Stuart Neville, “the current master of neo-noir detective fiction” (Boston Globe), is back with a chilling new thriller
Belfast, Northern Ireland: Rea Carlisle has inherited a house from an uncle she never knew. It doesn't take her long to clear out the dead man's remaining possessions, but one room remains stubbornly locked. When Rea finally forces it open, she discovers inside a chair, a table—and a leather-bound book, its pages filled with locks of hair, fingernails: a catalogue of victims.
Horrified, Rea wants to go straight to the police but her family intervenes, fearing that scandal will mar her politician father's public image. Rea turns to the only person she can think of: disgraced police inspector Jack Lennon. He is facing suspension from the force and his new supervisor, DCI Serena Flanagan, is the toughest cop he's ever met. But a gruesome murder brings the dead man's terrifying journal to the top of the Belfast police's priority list.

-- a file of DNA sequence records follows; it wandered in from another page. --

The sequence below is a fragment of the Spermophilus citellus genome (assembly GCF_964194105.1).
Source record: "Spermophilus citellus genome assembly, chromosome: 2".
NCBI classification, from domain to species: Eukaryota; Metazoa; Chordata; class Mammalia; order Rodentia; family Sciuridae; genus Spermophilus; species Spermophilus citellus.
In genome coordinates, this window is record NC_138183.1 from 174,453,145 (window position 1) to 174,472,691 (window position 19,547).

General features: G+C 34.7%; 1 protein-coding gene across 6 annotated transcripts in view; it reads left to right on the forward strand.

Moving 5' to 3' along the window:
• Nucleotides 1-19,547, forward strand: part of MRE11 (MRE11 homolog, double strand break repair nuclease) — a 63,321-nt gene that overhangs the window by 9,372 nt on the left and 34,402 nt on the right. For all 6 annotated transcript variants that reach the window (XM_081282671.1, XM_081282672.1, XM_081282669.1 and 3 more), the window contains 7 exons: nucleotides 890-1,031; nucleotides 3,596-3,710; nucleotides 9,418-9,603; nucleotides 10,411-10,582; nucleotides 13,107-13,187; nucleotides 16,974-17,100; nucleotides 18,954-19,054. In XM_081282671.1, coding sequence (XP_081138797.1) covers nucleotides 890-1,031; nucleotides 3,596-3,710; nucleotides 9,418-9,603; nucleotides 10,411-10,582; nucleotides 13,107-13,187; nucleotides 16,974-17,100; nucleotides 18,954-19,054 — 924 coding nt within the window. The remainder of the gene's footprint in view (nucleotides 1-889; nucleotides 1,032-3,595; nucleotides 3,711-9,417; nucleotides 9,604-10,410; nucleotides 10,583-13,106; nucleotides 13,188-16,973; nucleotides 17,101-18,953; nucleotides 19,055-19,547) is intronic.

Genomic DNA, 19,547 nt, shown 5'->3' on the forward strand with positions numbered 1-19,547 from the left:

In Neville's engrossing fourth mystery featuring Belfast Det. Insp. Jack Lennon (after 2011's Stolen Goods), Rea Carlisle, while cleaning out a house she recently inherited from her uncle, finds a leather-bound book containing detailed descriptions of eight murders, along with fingernails and hair taken from the bodies of victims. Her father, a member of Northern Ireland's parliament, the Stormont Assembly, fears for his political career, and forbids Rea to go to the authorities. Instead, Rea seeks unofficial help from Jack Lennon, who was once her lover, unaware that Lennon is facing suspension for shooting a fellow officer in Stolen Goods. Lennon's tough new supervisor, Det. Chief Insp. Serena Flanagan, doesn't trust him and tracks his activities closely. While investigating the revelations of the murder diary, as well as an old incriminating photo and a senseless murder, Lennon faces powerful enemies who threaten not just his career but also everything important to him. The action builds to a chilling conclusion.
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